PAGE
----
Sophie - how's Patch's noise phobia doing? Our fast-jet count for the trip stands at 4 so far - a Tornado somewhere back in England, 2 Hawks together just outside Ft Bill and another Tornado today. Seems remarkably few.
Ken - I recall Moby the Haddock, but hadn't recalled that it was at Kintail Lodge. We only had the soup at lunchtime (having already lunched once), but would willingly have gone back in the evening had a lift been available.
Conrad - it had occurred to us a week or so ago, passing by all these magnificent Munros, that you must have been in all of these places. All the best for France; we look forward to hearing about it, and I assume that you'll be blogging it?)

Post blog note: transport for the morning is sorted, so I don't need to spend the night fretting about that.

Post-post Blog Note: I just laundered all of our clothes with a proper dose of whatever powdered detergent was in the machine in the laundry. I'm now sitting here in a pub and all I can smell is 'clean'. That's not something to which I have been accustomed!
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Day 51 - Kinlochewe to beyond Loch an Nid

Thursday 13 May (0920-1530)
Distance: 14.5 miles (Tot: 874 miles)
Weather: mainly grey with a few drops of light rain

It probably goes without saying that the weather has a big impact on my perception of how good a day's walking has been. Generally, when I make an exclamation about what a good day we've had, it's on a day when the weather has been fine. Give the hills a shroud of cloud, or force our heads into our hoods, and suddenly the surroundings become a lot less stupendous.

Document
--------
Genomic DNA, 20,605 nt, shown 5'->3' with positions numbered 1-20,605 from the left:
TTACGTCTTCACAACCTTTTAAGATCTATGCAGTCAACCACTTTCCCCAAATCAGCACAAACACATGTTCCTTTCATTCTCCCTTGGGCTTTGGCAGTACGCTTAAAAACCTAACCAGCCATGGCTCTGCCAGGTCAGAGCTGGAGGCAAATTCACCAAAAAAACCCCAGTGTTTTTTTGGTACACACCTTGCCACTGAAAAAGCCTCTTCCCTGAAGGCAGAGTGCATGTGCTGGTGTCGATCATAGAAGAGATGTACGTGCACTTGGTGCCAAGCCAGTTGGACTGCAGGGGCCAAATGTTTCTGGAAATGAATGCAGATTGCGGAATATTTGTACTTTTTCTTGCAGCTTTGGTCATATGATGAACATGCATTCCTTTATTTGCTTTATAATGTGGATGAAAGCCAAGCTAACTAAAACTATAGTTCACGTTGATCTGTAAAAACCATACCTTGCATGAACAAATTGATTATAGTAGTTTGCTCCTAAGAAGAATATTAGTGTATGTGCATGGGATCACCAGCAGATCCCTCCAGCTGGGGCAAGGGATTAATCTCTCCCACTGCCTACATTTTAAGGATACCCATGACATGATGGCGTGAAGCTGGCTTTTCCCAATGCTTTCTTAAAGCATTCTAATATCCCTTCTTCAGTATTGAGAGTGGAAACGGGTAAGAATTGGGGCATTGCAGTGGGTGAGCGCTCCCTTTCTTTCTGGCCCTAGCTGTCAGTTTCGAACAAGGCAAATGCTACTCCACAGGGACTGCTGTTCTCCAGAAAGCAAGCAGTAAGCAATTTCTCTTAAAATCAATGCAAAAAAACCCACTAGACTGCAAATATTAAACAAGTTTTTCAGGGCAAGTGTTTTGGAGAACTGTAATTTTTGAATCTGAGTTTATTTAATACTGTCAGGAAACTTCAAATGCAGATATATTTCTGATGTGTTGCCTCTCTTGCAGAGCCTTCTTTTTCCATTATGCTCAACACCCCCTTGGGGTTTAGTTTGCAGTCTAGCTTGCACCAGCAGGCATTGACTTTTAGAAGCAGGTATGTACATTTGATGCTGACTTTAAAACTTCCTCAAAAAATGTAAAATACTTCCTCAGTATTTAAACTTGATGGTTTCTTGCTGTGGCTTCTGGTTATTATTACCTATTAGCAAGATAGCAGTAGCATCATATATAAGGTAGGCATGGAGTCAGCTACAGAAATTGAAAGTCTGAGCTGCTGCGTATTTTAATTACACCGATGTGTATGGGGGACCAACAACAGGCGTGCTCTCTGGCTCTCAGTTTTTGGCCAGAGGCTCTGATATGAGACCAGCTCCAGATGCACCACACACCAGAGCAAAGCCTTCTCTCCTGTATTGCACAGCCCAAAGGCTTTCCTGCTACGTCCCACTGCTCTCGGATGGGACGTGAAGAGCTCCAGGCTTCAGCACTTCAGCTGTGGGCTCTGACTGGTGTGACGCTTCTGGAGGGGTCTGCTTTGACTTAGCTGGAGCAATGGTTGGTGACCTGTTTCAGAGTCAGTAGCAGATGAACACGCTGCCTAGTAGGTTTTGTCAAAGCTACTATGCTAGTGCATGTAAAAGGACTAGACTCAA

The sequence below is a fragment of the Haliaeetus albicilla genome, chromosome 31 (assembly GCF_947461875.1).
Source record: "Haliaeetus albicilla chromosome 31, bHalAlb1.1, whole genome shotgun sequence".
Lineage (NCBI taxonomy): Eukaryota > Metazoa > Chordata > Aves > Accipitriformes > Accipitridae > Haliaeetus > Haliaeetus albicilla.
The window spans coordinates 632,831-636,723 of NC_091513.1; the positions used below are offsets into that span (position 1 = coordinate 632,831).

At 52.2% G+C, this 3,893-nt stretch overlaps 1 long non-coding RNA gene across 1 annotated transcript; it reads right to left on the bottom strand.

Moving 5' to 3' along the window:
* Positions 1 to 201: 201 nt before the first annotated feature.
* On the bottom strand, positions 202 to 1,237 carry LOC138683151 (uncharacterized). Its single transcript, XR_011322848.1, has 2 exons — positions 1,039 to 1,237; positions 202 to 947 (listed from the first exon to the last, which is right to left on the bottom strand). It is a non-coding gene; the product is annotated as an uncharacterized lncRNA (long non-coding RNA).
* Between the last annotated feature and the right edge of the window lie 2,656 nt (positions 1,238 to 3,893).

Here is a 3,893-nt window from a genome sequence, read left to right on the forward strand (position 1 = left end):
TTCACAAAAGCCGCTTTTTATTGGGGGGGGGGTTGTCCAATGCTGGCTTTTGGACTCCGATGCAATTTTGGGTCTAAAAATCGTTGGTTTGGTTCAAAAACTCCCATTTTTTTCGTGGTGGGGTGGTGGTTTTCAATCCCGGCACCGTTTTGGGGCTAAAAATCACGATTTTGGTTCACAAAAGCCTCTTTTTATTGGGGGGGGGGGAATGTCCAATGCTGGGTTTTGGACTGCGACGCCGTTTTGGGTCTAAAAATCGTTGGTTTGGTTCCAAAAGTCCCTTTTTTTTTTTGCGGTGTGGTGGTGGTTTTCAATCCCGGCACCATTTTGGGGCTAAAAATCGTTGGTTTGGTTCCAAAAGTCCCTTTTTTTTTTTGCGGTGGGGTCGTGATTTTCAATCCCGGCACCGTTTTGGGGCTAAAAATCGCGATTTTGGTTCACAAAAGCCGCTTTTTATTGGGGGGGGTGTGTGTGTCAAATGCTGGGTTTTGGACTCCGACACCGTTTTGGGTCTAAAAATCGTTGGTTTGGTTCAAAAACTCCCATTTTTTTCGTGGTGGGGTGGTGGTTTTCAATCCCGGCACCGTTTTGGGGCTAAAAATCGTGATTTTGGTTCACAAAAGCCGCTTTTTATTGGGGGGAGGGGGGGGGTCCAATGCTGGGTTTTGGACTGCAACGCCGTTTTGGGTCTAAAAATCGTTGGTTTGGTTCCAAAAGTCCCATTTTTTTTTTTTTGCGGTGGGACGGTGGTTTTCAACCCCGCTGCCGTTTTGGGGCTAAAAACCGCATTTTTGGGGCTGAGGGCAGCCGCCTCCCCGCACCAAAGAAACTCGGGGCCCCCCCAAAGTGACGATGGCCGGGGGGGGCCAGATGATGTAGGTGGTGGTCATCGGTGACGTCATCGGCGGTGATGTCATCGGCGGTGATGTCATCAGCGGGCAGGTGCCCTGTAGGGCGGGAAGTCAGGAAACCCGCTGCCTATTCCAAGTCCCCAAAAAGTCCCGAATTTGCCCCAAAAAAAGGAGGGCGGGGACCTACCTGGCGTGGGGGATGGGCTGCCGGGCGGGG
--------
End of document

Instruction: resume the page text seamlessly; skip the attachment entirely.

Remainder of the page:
To counter that generalisation, today's walk was a mighty fine one even though it was a bit of a grey day, with cloud often shrouding the higher tops.

It was a day of comparisons, what with it being the same route that we walked on our way to John O'Groats. If you look at my blog for the previous rendition of this walk you'll see that it was rather a wet one, with the streams in spate and the waterfalls being shown in all of their glory.

Today, it was a completely different walk. The first notable thing was that the waterfall at the Heights of Kinlochewe was more of a trickle than a fall, and so continued the day, with all of the falls I recall, today being absent.

It made the going even easier than previously too (unsurprisingly). Having ambled our way on the good track and then good path to the significant body of water that is Lochan Fada, up to Loch Meallan an Fhudair we headed.

I'd paused to put my over-socks on before we headed up there, but the going was reasonably dry. I felt sure, however, that we would be tackling man-eating bogs as we flattened out and then on the way down to Loch an Nid, in between which there were two stream crossings.

We didn't exactly skip across the plateau of the spur, past the little loch, as hags tend to rule out skipping, but no legs were lost in the wet stuff and soon we were approaching the two streams. Easy-peasy. Without any need to ferret around for a suitable crossing point we stepped from one stone to another and were across.

The descent down the stream from the bealach to the loch stuck in our minds as being quite awful and very boggy indeed. Obviously that was a result of the previous two and a half week's rain in 2008, as today we merrily crossed back and forth across the stream where the fancy took us and with speed faster than I could comprehend to have been possible we were at the bottom. We didn't even bother to seek out the path which was slightly to the west of our line. There certainly was extensive squelchiness on the line we took, but all avoidable if you picked your way carefully, such that even in my mesh-topped Terrocs, I didn't get a shoe full of water at any point.